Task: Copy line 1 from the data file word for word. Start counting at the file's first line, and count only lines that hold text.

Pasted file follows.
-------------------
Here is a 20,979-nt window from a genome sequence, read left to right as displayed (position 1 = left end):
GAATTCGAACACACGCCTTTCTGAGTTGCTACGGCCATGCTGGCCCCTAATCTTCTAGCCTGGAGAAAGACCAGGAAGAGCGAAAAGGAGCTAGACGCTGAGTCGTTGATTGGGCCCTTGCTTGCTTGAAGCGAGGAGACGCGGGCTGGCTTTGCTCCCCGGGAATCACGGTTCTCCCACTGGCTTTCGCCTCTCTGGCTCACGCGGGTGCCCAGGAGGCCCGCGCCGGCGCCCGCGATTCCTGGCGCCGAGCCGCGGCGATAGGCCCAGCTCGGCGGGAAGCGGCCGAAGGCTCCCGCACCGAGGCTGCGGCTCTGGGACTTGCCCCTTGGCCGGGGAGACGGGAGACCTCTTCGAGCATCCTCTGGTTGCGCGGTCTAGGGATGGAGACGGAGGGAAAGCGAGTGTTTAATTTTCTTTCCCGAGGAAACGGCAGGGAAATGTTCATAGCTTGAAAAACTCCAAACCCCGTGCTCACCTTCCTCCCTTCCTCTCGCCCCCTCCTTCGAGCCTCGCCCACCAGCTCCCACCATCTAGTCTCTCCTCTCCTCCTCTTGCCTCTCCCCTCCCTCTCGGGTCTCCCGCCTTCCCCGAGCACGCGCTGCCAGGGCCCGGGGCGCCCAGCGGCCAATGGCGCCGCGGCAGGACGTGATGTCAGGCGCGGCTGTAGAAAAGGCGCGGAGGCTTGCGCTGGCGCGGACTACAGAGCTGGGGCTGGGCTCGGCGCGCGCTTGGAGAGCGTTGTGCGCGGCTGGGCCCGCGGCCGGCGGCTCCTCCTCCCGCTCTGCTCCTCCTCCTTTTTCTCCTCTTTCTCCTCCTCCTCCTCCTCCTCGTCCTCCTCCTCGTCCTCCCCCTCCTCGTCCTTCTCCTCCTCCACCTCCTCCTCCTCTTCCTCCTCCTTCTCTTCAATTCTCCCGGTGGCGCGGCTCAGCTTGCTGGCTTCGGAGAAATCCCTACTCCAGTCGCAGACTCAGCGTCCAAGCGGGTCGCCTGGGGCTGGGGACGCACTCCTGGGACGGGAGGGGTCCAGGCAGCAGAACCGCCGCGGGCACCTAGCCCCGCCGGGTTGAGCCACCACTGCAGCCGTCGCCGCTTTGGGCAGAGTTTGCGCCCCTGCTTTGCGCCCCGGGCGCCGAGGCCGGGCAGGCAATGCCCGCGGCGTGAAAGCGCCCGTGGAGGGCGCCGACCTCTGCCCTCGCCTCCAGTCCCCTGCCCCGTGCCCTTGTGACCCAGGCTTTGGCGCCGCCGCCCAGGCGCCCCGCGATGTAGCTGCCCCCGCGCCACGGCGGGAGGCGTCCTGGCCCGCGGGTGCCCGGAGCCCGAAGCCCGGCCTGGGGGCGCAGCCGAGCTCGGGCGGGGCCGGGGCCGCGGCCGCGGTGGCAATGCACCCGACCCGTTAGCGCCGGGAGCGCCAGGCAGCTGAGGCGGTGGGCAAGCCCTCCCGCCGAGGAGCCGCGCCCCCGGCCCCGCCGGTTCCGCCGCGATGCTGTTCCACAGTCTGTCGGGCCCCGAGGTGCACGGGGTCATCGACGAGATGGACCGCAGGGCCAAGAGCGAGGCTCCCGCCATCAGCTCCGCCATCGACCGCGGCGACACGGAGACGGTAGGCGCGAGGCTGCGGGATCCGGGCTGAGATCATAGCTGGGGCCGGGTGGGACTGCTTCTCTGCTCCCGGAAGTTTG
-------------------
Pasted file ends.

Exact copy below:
Here is a 20,979-nt window from a genome sequence, read left to right as displayed (position 1 = left end):